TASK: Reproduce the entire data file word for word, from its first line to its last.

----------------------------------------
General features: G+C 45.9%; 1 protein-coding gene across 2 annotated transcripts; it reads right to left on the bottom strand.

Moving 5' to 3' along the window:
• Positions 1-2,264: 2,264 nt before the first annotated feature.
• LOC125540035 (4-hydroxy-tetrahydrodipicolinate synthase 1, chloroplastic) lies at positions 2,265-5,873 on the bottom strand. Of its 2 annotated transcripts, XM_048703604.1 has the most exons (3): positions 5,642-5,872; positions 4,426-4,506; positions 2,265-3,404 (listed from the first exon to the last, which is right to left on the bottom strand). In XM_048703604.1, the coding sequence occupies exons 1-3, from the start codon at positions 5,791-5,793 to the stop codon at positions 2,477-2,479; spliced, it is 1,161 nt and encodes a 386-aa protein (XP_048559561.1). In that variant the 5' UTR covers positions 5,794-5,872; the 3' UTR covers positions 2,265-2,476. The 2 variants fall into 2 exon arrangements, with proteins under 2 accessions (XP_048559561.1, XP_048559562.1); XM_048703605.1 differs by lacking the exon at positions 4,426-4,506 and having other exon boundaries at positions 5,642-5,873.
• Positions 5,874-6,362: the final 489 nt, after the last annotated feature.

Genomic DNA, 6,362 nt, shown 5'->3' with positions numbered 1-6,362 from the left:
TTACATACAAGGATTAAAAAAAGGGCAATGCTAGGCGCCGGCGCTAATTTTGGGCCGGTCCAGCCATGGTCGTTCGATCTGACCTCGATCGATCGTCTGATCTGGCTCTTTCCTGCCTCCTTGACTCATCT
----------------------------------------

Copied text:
General features: G+C 45.9%; 1 protein-coding gene across 2 annotated transcripts; it reads right to left on the bottom strand.

Moving 5' to 3' along the window:
• Positions 1-2,264: 2,264 nt before the first annotated feature.
• LOC125540035 (4-hydroxy-tetrahydrodipicolinate synthase 1, chloroplastic) lies at positions 2,265-5,873 on the bottom strand. Of its 2 annotated transcripts, XM_048703604.1 has the most exons (3): positions 5,642-5,872; positions 4,426-4,506; positions 2,265-3,404 (listed from the first exon to the last, which is right to left on the bottom strand). In XM_048703604.1, the coding sequence occupies exons 1-3, from the start codon at positions 5,791-5,793 to the stop codon at positions 2,477-2,479; spliced, it is 1,161 nt and encodes a 386-aa protein (XP_048559561.1). In that variant the 5' UTR covers positions 5,794-5,872; the 3' UTR covers positions 2,265-2,476. The 2 variants fall into 2 exon arrangements, with proteins under 2 accessions (XP_048559561.1, XP_048559562.1); XM_048703605.1 differs by lacking the exon at positions 4,426-4,506 and having other exon boundaries at positions 5,642-5,873.
• Positions 5,874-6,362: the final 489 nt, after the last annotated feature.

Genomic DNA, 6,362 nt, shown 5'->3' with positions numbered 1-6,362 from the left:
TTACATACAAGGATTAAAAAAAGGGCAATGCTAGGCGCCGGCGCTAATTTTGGGCCGGTCCAGCCATGGTCGTTCGATCTGACCTCGATCGATCGTCTGATCTGGCTCTTTCCTGCCTCCTTGACTCATCT